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1A formal speech, especially one given on a ceremonial occasion.
speech, address, lecture, talk, homily, sermon, discourse, declamation, recitation, disquisition, peroration, monologue, valedictory, harangue, tirade, diatribe, rantView synonyms
- ‘Leaders improvised eloquent orations referring to the usual civic virtues.’
- ‘Despite their differences, the two men did not become enemies; they respected each other's research, and in 1832 Geoffroy gave one of the orations at Cuvier's funeral.’
- ‘I want to insist, however, that in the case of his funeral orations, Derrida's concern for presence and otherness is not merely theoretical.’
- ‘All five received their degrees from the chancellor of the university, former president, Mary Robinson, after glowing orations in Latin in a traditional ceremony which has changed little in 400 years.’
- ‘These imaginary inaugural orations are, of course, complete fiction.’
- ‘But this contemporary silence stems from more than just humility in the face of the great orations of the past.’
- ‘Set in a future-world London, a.d.3700, the novel is a fragmented fictive archive of orations, dialogues, dream-visions, and the working papers of its protagonist.’
- ‘Martin Nevin, chairman of County Carlow Historical and Archeological Society and Brian Cleary, chairman of the Robert Emmet commemoration committee delivered orations at the commemoration.’
- ‘They've done mock interviews, funeral orations, series of imagined letters from the famous person to a grandchild, or from an invented friend to the famous person.’
- ‘Like Cicero and Quintilian, Robinson strongly supports imitation, and he recommends as ‘good models’ the ‘still unsurpassed orations of antiquity’.’
- ‘The theme of the most famous of those orations is democracy.’
- ‘The orations that accompany the awarding of an honorary degree are rarely sophisticated studies in personality.’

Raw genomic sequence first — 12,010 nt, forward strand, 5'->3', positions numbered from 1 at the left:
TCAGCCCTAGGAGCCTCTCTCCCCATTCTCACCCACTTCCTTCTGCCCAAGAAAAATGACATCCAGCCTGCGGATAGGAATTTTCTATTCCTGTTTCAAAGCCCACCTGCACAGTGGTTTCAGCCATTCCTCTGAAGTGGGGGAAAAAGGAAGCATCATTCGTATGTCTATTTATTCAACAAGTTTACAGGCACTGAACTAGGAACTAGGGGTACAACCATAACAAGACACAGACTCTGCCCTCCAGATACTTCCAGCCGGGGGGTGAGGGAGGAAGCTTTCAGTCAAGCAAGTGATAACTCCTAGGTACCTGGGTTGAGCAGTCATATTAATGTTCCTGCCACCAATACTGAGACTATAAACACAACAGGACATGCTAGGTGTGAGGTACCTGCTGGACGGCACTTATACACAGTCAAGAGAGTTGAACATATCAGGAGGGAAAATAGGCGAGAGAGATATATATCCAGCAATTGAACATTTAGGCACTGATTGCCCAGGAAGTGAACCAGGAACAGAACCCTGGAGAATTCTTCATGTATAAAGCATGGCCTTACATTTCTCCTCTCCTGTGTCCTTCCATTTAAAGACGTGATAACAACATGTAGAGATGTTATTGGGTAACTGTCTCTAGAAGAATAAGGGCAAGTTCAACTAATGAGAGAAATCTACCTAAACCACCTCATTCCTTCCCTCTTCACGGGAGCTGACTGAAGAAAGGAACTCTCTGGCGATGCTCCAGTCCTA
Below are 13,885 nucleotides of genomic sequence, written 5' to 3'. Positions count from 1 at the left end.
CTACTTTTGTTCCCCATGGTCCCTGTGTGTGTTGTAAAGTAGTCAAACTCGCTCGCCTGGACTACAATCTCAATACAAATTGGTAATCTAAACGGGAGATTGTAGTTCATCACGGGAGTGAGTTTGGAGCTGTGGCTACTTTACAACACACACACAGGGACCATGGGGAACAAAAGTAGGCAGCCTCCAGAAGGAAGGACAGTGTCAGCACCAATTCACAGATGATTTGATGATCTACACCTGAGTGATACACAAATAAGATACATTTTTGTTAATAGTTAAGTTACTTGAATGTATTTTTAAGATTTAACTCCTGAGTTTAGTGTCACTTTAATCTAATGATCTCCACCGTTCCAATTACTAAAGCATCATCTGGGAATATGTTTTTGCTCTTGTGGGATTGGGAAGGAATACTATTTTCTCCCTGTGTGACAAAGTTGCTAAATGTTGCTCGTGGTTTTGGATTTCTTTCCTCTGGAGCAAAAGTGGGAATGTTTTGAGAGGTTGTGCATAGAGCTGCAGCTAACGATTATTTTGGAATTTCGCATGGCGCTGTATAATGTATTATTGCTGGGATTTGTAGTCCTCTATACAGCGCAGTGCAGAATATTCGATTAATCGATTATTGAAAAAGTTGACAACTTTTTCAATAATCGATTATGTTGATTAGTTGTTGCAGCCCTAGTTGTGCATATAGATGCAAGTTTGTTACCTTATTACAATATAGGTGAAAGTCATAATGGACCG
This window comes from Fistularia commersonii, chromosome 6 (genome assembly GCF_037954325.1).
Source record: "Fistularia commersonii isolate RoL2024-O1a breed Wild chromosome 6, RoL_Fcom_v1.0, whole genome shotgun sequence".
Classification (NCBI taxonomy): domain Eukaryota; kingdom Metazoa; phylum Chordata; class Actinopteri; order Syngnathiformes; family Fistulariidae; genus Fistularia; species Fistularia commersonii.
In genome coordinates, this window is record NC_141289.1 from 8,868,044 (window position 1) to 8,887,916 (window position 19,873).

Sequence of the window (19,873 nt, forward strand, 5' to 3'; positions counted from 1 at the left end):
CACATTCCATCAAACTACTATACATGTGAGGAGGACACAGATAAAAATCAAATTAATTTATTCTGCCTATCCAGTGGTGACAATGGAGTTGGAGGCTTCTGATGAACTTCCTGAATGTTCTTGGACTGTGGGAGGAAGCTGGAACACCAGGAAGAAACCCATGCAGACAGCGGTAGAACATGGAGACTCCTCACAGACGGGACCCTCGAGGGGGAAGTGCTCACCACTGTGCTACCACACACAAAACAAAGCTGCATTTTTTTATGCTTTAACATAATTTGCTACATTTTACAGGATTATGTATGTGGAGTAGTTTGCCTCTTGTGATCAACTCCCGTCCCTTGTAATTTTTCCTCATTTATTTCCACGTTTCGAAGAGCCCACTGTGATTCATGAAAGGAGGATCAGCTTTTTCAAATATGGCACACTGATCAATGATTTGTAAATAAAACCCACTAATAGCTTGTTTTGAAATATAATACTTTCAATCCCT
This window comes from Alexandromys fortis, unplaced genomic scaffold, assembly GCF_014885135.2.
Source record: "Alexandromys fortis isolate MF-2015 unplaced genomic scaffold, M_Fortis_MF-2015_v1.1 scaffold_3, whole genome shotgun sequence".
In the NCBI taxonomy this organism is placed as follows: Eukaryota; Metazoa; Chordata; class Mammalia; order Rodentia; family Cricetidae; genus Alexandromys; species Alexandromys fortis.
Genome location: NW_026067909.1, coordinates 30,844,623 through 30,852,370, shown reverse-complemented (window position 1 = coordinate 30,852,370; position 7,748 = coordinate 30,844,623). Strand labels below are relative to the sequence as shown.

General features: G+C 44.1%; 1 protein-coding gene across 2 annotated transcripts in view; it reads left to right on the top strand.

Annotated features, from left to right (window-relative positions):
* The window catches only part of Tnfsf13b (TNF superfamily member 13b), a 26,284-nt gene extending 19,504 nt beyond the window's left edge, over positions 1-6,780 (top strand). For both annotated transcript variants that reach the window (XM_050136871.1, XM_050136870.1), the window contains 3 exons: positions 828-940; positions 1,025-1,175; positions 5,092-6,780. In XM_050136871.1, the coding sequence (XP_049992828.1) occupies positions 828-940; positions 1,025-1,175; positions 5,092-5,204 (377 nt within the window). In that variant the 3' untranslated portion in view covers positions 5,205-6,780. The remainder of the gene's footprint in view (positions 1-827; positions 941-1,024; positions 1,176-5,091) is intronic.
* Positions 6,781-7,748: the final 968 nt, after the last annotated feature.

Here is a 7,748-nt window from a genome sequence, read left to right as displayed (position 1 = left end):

- ‘For it is not necessarily self-evident that epistles and orations function in the same way.’
- ‘These self-chosen culture leaders should go around the country, giving lucid but forceful orations, educating the people about the great qualities of their culture and creating a robust cultural consciousness in the majority.’
- ‘Instead of persisting with mindless fashion parades exhibiting Western attires, there were orations, dances, dramas that showcased the rich cultural heritage of our country.’
- ‘Many leaders spoke at the conference, and Wright summarizes a number of their orations.’
- ‘By the time I got back to Palmer's suite, his press secretary Karren Beanland, with whom there had been many prior discussions about the Prime Minister's orations, was coming out holding my tape recorder.’
- ‘It would be easy to dismiss these frightful orations as the rantings of frustrated clergymen.’
- ‘Though it's easy to ridicule the performance element of these orations, they do act as a focus for the party and from time to time they find a kind of immortality.’
- ‘I want to suggest that in the case of his funeral orations, Derrida writes from within a rhetorical tradition that sometimes includes meaning or signification in its persuasive aims.’
- 1.1 The style or manner in which a formal speech is given.
- ‘It spirals from crisp oration into stream-of-consciousness babble and finally into gibberish.’
- ‘Leo McIntire then took over her mantle but his eloquent oration and superlatives went over the head of Brendan Bradley, who had to ask me what some of the big words meant.’
- ‘Why do we admire musical ability and adept oration?’
- ‘They were enraptured by Mr Durai's fiery oration.’
- ‘Their aptitude for charismatic and persuasive oration has earned some particularly articulate Griots positions as spokesmen for politicians and presidents.’
- ‘In contrast, however, to the stereotype of the reserved, stoic Indian, Creeks respected impassioned public speakers, and lengthy oration was common at council meetings.’
Late Middle English (denoting a prayer): from Latin oratio(n-) ‘discourse, prayer’, from orare ‘speak, pray’.
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